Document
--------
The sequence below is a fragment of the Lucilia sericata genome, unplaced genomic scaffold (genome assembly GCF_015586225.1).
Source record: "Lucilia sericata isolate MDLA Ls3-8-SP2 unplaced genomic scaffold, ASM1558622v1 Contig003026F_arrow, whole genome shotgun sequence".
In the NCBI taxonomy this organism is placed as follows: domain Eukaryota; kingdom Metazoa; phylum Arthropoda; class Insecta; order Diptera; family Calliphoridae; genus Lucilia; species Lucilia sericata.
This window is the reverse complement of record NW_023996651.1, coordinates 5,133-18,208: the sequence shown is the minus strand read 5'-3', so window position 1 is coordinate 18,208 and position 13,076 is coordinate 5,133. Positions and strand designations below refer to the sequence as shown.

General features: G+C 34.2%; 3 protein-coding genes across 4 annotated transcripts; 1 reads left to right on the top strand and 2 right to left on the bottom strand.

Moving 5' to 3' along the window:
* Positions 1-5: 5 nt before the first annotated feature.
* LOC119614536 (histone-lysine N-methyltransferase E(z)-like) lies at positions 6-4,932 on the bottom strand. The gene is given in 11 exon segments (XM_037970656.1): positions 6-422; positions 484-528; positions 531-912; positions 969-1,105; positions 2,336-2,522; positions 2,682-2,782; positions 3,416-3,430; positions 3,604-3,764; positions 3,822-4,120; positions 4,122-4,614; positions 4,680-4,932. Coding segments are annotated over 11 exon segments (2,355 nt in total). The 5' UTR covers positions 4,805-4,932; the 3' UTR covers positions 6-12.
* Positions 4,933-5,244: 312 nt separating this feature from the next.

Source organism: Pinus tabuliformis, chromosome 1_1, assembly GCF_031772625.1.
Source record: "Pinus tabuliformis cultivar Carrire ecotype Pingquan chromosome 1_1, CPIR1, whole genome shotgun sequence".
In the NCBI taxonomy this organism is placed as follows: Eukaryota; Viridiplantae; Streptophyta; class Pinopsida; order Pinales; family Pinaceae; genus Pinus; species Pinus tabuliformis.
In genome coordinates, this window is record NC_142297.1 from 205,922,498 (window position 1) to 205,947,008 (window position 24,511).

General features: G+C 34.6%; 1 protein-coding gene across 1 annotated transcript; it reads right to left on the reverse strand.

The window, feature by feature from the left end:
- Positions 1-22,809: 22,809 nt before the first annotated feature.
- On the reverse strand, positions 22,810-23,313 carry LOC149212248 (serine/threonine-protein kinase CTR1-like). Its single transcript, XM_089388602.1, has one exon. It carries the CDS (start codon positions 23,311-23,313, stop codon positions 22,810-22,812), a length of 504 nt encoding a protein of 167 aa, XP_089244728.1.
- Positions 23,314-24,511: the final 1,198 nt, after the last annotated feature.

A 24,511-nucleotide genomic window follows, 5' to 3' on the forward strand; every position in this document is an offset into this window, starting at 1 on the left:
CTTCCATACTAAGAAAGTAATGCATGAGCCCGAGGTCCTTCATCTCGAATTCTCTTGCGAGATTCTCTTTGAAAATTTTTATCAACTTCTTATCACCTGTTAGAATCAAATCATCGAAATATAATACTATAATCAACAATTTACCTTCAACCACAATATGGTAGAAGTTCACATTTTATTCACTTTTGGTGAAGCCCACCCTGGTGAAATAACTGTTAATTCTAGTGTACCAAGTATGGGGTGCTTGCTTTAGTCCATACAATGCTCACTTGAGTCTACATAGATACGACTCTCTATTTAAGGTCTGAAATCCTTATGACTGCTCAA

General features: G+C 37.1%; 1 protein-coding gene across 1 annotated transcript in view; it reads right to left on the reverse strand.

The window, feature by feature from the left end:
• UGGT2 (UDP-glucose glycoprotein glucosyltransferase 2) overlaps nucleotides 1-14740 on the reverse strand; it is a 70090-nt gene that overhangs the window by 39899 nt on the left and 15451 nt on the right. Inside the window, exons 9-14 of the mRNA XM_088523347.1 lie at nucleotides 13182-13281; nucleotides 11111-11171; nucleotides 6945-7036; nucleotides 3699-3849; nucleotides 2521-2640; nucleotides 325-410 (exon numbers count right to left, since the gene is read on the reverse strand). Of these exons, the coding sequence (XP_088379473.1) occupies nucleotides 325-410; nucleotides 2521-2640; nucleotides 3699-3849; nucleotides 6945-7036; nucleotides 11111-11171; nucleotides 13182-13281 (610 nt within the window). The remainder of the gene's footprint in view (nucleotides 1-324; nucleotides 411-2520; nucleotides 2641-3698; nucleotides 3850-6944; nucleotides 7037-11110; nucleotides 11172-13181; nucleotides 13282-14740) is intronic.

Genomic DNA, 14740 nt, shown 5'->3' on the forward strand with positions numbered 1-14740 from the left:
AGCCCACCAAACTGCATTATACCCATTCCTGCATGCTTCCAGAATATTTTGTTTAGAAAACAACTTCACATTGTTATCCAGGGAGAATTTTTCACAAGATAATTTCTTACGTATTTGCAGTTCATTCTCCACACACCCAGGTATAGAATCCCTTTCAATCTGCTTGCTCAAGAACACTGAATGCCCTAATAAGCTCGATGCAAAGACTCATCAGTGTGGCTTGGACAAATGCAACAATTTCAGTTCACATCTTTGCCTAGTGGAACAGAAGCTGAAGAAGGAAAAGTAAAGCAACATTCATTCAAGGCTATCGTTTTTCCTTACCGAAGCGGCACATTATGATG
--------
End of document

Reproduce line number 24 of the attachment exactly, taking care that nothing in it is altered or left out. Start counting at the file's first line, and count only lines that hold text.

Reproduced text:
Genomic DNA, 14740 nt, shown 5'->3' on the forward strand with positions numbered 1-14740 from the left: